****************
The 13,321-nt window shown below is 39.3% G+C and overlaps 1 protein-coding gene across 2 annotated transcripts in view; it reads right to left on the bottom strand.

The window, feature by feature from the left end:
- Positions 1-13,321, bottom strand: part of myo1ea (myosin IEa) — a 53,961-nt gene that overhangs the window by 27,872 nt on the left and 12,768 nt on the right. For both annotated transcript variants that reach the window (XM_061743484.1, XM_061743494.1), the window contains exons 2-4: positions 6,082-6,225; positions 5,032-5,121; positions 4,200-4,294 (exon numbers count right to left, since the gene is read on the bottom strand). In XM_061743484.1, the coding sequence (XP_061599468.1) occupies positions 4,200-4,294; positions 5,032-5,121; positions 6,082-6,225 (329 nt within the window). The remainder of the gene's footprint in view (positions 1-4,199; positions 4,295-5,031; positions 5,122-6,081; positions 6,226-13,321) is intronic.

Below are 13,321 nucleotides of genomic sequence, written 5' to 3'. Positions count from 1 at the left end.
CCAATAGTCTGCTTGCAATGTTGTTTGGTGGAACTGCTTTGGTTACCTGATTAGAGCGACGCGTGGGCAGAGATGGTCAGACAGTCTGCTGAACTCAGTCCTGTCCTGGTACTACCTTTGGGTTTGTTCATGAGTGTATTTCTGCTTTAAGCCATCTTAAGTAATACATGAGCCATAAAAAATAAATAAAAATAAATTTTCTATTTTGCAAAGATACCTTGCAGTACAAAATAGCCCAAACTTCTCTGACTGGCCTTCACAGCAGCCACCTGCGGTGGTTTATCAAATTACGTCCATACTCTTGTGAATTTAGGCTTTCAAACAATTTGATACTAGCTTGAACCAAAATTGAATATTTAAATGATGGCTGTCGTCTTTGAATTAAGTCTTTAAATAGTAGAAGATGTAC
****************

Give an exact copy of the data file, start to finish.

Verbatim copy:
The 13,321-nt window shown below is 39.3% G+C and overlaps 1 protein-coding gene across 2 annotated transcripts in view; it reads right to left on the bottom strand.

The window, feature by feature from the left end:
- Positions 1-13,321, bottom strand: part of myo1ea (myosin IEa) — a 53,961-nt gene that overhangs the window by 27,872 nt on the left and 12,768 nt on the right. For both annotated transcript variants that reach the window (XM_061743484.1, XM_061743494.1), the window contains exons 2-4: positions 6,082-6,225; positions 5,032-5,121; positions 4,200-4,294 (exon numbers count right to left, since the gene is read on the bottom strand). In XM_061743484.1, the coding sequence (XP_061599468.1) occupies positions 4,200-4,294; positions 5,032-5,121; positions 6,082-6,225 (329 nt within the window). The remainder of the gene's footprint in view (positions 1-4,199; positions 4,295-5,031; positions 5,122-6,081; positions 6,226-13,321) is intronic.

Below are 13,321 nucleotides of genomic sequence, written 5' to 3'. Positions count from 1 at the left end.
CCAATAGTCTGCTTGCAATGTTGTTTGGTGGAACTGCTTTGGTTACCTGATTAGAGCGACGCGTGGGCAGAGATGGTCAGACAGTCTGCTGAACTCAGTCCTGTCCTGGTACTACCTTTGGGTTTGTTCATGAGTGTATTTCTGCTTTAAGCCATCTTAAGTAATACATGAGCCATAAAAAATAAATAAAAATAAATTTTCTATTTTGCAAAGATACCTTGCAGTACAAAATAGCCCAAACTTCTCTGACTGGCCTTCACAGCAGCCACCTGCGGTGGTTTATCAAATTACGTCCATACTCTTGTGAATTTAGGCTTTCAAACAATTTGATACTAGCTTGAACCAAAATTGAATATTTAAATGATGGCTGTCGTCTTTGAATTAAGTCTTTAAATAGTAGAAGATGTAC